First, most likely in your first paragraph (not intro), you should define what truth is - according to you. I would refrain from solely using any dictionary definition as the only definition for truth. What does this mean? This means don't pluck the definition for "truth" out of the dictionary and say, right, that's what truth is. This will lose you a lot of marks! Why you ask? TOK isn't a subject for you to pull definitions out of the dictionary. You can use dictionary definition, but only if you don't blindly accept it as irrefutable but may seek to counter that definition or use your own analysis to back up the dictionary definition. The safest way, however, would just to come up with your definition in your own words. We had a bit of a discussion on truth and ways of defining it here.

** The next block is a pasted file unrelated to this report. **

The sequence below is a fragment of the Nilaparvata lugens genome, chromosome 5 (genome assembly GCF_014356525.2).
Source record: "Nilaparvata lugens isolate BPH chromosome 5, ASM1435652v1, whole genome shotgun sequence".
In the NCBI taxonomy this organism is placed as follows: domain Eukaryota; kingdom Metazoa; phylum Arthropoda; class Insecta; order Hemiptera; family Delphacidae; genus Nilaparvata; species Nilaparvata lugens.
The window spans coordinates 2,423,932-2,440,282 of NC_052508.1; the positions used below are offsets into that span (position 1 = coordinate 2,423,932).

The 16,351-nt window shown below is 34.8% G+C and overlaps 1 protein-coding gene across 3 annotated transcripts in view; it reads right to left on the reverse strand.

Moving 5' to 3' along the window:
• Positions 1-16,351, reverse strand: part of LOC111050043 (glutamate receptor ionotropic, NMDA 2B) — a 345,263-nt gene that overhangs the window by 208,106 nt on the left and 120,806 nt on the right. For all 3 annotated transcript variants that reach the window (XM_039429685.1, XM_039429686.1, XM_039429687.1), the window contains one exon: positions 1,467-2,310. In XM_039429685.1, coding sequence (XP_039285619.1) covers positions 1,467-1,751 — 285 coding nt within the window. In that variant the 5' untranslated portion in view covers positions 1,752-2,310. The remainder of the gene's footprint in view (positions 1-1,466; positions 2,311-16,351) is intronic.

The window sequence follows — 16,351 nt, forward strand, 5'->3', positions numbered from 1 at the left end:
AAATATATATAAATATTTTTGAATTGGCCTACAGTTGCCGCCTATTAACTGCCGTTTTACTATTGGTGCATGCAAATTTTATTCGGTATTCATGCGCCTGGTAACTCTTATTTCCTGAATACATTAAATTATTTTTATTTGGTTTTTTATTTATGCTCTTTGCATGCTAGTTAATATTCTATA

Then decide what the WOKs that you're going to discuss are. The question say "some" which leaves you to decide how many WOK you will discuss. The four WOKs are perception, emotions, language and reasoning. You don't have to use all of these, just choose maybe 3 out of the four. For each WOK, explain how one can obtain "truth" from them (truth according to your original definition). Then compare the ways we obtain truth from them. What you have to realise is that all WOK have their strenghts and weaknesses and we obtain truths from them in different ways: for example, truth obtained from reason and perception will be vastly different, as reason is based on logic whereas perception is very much dependent on the knower's paradigms.

It's up to you whether you answer yes or no to the question in the essay title or not. And your arguments in your essay will depend on which side of the question you argue from. But remember, which ever side you choose - that yes, some WOK are more likely to lead to truth than others, or no, WOKs all bring equal truth but in different ways - you have to be able to back your argument up with examples, evidence and analysis.